Effectiveness: Digital age technology makes students more effective learners by giving them just-in-time feedback as they solve exercises, learn from responses by other students, naturally iterate when they code, build models, explore parameters, ask, “What if…”, or even just search Google for answers. But beyond instant feedback, beyond the uses we commonly find today, digital age technology, as we have seen already with the mathematical concept of function, enables and empowers students to use powerful conceptual tools for patternmaking, for working with their real experience, and for bringing understanding.
Efficiency: The student debt crisis, the mounting financial and enrollment struggles colleges face, as well as the increasing disparity between rich and poor school districts are symptoms of the bigger problem. Education just plain costs too much.
Students using digital learning won’t just save the time wasted on learning obsolete content or practicing skills no longer needed, they will become more efficient and economical learners by practicing digital age problem solving skills. When students use technology to collaborate to solve problems, they take the burden off teachers to provide explanations. When students learn to be critical thinkers who can search for and judge their own answers, they relieve teachers of grading each step. When students have real choices, teachers no longer need to spend exhausting hours being cheerleaders. And when students learn general principles by solving problems rather than listening to lectures, they center the burden of performance on themselves. Student-centered learning enables more efficient learning and increased student-teacher ratios.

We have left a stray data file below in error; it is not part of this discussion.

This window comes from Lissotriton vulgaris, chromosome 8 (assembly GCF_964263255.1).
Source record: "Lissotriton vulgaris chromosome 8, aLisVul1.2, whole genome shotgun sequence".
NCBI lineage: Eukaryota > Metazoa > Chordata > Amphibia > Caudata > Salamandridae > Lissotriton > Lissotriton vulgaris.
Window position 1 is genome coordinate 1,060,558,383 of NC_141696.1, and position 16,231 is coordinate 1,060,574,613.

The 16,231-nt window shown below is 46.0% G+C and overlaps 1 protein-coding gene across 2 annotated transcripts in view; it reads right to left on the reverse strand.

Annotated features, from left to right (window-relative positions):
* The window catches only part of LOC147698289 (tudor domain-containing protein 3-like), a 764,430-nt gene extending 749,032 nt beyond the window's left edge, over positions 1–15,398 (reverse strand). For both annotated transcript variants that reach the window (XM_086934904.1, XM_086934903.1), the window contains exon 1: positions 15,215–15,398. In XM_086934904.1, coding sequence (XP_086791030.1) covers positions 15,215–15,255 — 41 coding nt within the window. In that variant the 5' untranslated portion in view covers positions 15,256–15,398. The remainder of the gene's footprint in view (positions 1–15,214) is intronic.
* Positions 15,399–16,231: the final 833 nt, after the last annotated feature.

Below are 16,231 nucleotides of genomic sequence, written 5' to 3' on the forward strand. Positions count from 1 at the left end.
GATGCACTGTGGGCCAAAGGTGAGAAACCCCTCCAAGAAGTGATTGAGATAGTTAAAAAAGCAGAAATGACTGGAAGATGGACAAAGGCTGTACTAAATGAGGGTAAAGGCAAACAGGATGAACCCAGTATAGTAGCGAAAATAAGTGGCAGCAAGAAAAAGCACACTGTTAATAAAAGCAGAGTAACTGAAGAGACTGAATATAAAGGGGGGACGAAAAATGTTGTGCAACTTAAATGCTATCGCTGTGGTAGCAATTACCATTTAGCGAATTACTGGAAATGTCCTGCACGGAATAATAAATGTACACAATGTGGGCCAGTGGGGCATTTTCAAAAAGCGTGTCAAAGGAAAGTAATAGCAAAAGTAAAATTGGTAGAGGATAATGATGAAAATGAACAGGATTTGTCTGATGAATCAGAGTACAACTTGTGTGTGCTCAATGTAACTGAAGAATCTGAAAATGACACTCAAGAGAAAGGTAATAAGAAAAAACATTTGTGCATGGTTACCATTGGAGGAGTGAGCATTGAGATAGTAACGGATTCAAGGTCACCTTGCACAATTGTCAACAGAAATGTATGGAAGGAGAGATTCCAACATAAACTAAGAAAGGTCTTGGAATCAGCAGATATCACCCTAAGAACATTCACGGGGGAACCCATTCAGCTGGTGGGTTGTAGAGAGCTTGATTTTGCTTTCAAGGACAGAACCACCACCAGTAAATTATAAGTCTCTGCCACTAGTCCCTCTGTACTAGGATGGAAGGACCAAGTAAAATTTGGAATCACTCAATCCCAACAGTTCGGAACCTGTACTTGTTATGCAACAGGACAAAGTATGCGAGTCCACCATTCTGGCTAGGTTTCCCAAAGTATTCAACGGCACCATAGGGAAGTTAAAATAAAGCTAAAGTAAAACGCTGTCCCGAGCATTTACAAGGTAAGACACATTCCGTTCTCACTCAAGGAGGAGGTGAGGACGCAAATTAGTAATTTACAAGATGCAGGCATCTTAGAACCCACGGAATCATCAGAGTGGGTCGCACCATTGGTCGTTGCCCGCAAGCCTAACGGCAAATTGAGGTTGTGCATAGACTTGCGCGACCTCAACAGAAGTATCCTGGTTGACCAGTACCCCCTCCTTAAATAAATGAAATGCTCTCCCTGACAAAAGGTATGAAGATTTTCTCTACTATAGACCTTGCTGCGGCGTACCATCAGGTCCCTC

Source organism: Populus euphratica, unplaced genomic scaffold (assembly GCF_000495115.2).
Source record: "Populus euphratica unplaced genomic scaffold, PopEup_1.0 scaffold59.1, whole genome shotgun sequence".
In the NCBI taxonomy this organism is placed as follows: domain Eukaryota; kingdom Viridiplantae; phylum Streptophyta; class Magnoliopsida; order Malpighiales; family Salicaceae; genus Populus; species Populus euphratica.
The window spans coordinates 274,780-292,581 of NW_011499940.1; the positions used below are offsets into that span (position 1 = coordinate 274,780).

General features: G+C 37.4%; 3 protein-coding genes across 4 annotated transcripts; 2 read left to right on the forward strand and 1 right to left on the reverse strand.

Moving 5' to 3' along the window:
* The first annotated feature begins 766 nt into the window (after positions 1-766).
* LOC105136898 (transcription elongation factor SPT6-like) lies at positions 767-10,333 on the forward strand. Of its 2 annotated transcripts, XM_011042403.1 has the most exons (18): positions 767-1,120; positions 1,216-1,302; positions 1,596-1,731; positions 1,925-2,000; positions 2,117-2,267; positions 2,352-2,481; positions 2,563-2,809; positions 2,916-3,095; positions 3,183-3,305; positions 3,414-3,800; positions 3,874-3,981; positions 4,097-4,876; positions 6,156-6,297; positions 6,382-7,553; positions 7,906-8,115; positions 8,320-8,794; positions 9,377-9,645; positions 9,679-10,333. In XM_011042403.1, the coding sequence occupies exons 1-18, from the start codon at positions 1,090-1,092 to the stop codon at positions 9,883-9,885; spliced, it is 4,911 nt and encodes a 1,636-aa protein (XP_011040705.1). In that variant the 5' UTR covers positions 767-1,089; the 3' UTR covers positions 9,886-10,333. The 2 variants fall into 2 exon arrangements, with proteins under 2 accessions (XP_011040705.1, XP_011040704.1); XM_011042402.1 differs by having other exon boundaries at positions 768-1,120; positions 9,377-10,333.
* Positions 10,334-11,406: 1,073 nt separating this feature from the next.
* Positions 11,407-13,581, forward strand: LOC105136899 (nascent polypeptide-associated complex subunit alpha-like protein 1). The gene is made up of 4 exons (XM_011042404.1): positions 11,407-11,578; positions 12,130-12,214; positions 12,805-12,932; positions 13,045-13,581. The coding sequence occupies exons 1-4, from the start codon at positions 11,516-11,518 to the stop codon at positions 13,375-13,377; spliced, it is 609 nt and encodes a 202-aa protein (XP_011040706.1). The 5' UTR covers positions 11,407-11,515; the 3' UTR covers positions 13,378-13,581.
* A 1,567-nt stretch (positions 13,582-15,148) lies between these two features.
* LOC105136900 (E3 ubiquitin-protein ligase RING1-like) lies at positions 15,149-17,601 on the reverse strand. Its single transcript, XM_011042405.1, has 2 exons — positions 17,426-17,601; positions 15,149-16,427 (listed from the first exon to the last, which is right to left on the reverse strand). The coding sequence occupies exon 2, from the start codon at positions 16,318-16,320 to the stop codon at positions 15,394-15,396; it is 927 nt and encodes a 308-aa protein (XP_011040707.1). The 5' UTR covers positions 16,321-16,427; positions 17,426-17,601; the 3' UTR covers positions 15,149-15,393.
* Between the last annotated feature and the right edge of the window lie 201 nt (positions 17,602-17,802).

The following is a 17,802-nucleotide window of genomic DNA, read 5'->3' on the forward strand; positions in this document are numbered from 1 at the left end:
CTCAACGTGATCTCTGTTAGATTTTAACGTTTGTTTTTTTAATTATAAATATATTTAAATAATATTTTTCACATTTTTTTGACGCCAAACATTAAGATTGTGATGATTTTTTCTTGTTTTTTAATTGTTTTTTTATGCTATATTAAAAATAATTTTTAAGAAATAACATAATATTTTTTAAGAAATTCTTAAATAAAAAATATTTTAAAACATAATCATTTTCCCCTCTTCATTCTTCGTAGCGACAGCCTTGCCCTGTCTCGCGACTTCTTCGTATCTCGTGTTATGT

Relevance: As long as students view school as an irrelevant distraction asking, “Why do I have to learn this?” they will be inattentive, even disruptive, and fail to learn. When schools view digital technology as providing essential learning tools focused on 21st century skills and design thinking, when they reinvent basic content, the essential curriculum, to represent digital age knowledge, then and only then, will all our kids find school relevant. Just as What if Math views math education in the larger context of digital age STEM problem solving, so too can ELA become visually focused digital age communication and collaboration.
Open the Web
As the first step into the digital age of learning, we should open the Web to all students all the time to provide the resources and relationships they need to learn and to work in the digital age.
Opening the Web in schools at all times, including during high stakes tests, will necessarily change what and how we measure, which will change the curriculum, which will change what teachers do, which will change what students do. Opening the Web tears down the wall separating school and life. Opening the Web to students is the first step in meeting our audacious challenge.